Friday , June 22, 2018

Palace on Duterte's EU remark: 'He's fed with wrong info'

A DAY after President Rodrigo Duterte launched profanity-laced remarks against the European Union (EU), Malacañang on Friday came to his defense, saying the Chief Executive was merely prompted to take potshots at the regional bloc after being "fed with wrong information."

Presidential Spokesperson Ernesto Abella explained that the President was not misinformed about the alleged EU's proposal on the Philippines' expulsion in the United Nations (UN).

Abella then blamed the media over the supposed dubious news reports, which "falsely portrayed" the European bloc as the seven delegates from the International Progressive Alliance.

"That makes reference to the seven-man team [of Progressive Alliance]. Basically that. I mean the focus was on that. And again, the European delegation has already issued a clarification that seven-man team was not the EU itself," he told Palace reporters.

"Basically, he (Duterte) was reacting to what he was reading. He was reacting to what he was reading so it's not a question of being misinformed, that means to say, being fed with wrong information," the presidential spokesman added.

On Thursday, Duterte slammed the EU for allegedly advocating to delist the Philippines' as UN member-state.

The Chief Executive shrugged off the country's possible removal of UN membership and in exchange, told the EU ambassadors to the Philippines to leave "in 24 hours."

"They threatened us that they will have us expelled from the UN. My God, do it, stupid. Do it now," Duterte said at the inauguration of renovated Palace's press briefing room.

"Now, the ambassadors of those countries listening now, tell me because we can have the diplomatic channel cut tomorrow. You leave my country in 24 hours. All. All of you," he added.

The EU released a statement shortly after Duterte's pronouncement, denying that it made a suggestion to expel the Philippines from the UN.

The EU also clarified that it was not associated with the Progressive Alliance delegation to the Philippines on October 8 to 9, "as falsely reported by some media outlets."

"The statements made by the Progressive Alliance during its visit to the Philippines were made solely on behalf of the Progressive Alliance and do not represent the position of the European Union," the regional bloc said in a statement.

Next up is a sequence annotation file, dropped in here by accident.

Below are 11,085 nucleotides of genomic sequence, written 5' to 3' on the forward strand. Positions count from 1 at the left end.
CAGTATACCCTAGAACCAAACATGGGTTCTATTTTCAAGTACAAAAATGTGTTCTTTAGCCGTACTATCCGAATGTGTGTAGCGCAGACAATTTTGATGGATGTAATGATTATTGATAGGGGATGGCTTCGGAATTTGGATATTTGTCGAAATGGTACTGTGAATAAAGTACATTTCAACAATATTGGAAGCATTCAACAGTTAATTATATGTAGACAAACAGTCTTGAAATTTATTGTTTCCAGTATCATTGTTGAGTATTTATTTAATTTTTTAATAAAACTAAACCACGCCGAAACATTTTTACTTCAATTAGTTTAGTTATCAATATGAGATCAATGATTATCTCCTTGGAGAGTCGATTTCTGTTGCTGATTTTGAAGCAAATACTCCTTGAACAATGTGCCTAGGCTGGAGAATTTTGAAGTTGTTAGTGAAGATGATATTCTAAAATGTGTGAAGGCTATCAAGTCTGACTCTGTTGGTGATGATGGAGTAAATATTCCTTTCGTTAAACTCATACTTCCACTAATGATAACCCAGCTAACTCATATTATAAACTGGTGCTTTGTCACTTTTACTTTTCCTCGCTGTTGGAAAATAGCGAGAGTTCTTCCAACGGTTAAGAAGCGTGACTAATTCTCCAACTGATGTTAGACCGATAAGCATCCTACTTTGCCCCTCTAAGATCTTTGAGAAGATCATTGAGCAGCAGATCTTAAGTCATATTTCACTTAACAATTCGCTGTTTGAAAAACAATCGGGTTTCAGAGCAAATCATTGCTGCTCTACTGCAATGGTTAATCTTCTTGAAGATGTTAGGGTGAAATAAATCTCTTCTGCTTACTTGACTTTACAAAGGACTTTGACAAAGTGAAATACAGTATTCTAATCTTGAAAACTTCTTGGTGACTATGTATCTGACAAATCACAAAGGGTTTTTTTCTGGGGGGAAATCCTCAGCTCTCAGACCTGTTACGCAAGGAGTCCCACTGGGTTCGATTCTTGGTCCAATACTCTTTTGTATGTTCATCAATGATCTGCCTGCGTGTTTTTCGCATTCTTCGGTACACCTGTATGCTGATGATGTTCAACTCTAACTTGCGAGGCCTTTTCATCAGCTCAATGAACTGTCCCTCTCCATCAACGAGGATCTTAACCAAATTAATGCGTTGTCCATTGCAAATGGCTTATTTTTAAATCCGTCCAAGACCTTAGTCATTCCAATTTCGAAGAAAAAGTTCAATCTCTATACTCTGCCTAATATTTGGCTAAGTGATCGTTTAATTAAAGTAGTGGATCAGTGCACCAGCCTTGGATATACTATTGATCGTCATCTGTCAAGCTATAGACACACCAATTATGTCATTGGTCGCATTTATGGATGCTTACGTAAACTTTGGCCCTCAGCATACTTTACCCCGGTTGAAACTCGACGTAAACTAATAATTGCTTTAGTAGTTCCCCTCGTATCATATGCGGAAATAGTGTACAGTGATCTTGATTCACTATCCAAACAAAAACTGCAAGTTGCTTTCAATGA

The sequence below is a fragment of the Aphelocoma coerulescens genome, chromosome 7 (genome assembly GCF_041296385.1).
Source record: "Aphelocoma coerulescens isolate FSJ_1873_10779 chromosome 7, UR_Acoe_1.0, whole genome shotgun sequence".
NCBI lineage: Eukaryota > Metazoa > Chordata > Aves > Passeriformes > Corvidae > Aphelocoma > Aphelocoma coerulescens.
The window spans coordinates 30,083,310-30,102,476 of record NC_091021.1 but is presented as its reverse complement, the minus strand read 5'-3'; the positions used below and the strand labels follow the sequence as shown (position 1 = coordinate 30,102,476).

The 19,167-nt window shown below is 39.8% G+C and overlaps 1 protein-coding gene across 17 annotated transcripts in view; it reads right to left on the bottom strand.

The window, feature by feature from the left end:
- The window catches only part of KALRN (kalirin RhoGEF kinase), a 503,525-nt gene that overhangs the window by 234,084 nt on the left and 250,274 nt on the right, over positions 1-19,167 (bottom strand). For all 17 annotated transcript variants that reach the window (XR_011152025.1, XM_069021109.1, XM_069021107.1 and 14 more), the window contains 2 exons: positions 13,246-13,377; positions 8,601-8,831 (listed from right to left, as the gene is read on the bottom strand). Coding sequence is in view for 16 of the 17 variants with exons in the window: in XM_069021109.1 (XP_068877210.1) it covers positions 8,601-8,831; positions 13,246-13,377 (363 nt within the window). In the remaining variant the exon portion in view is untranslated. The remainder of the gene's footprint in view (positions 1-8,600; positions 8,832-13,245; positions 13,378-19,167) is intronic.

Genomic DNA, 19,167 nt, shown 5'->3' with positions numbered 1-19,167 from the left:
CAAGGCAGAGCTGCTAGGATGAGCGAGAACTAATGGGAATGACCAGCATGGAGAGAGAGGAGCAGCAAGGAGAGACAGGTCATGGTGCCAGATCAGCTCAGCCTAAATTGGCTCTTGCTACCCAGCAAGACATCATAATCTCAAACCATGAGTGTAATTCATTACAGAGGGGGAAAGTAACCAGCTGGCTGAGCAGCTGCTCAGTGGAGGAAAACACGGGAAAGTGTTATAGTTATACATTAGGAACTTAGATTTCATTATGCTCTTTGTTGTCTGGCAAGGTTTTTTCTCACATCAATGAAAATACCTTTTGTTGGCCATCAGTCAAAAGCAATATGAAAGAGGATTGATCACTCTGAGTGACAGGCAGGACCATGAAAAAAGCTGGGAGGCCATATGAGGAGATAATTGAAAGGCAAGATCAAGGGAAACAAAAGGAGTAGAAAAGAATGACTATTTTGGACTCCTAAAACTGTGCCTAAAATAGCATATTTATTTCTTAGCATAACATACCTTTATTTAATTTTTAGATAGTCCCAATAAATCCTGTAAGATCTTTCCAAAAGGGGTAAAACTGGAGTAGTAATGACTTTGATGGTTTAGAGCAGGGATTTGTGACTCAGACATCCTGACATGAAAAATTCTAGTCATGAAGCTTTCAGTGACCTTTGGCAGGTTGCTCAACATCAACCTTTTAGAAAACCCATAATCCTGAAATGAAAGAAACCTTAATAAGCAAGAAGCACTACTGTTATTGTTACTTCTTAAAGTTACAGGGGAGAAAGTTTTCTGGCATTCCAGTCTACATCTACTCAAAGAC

"The EU and the Philippines work constructively together in close partnership in many contexts and areas, including of course, in the UN context. The cooperation covers a very wide range of subjects, including trade, where this year the Philippines made extraordinary progress on its exports to the EU," it added.

Joining Abella at the press conference, Trade Secretary Ramon Lopez said that the EU was "not really into lecturing and meddling," contrary to news reports.

He cited that the regional bloc even expressed support on the Duterte government's policies and programs, including its crackdown on illegal drugs, during the September 25 to 27 meeting with key members of EU Parliament and executives of the EU Commission in Brussels.

"They were not into lecturing type; they were actually telling us how they can help. That’s what they said as we were describing the anti-illegal drug campaign for example and all these issues," Lopez said.

"After we explained, giving them the correct set of numbers, they're telling us, 'So how can we help?' We were surprised. They're not really into lecturing and into meddling," he added.

Abella asked the EU diplomats to just snub the President's warning against them since he was merely reacting to the statement of the delegation of the Progressive Alliance, not the European bloc.

Lopez likewise said Duterte’s remark should be deemed “irrelevant.”

“If he’s not referring [to EU], what the President has said is already not relevant,” the Trade Secretary said.

“And the EU understands that’s why they issued a clarification… They said, ‘Sometimes, we’re surprised with the statement of the President. We are concern.’ But they’re trying to analyze it also. That’s why they’re also careful,” he added.

Following Duterte’s remark, Abella said the Philippine government is now talking to EU to make amends.

“Actually, there’s some conversation going on behind,” Abella said. “I’m sure these things are being clarified directly to persons concerned.”

Akbayan partylist Representative Tom Villarin criticized the President's "knee-jerk policy response" to negative comments of the International Progressive Alliance.

"It is a knee-jerk policy response to a growing international concern involving human rights violations. It is not to the best interest of our country especially that EU is the second largest trading partner of the Philippines and has enjoyed GSP+ status," Villarin said.

He said the seven-man team's comment was an expression of EU's concern.

"It is not interference in our domestic affairs. Rather it shows EU's concern for our country not being seen as a rogue state when it comes to rule of law and human rights. It should be stressed that there are thousands of Filipinos living in EU that will be adversely affected by kicking out EU ambassadors in our country," he added.

More than 800,000 Filipinos are living in EU countries, according to data from the Philippine Overseas Employment Administration. (SunStar Philippines)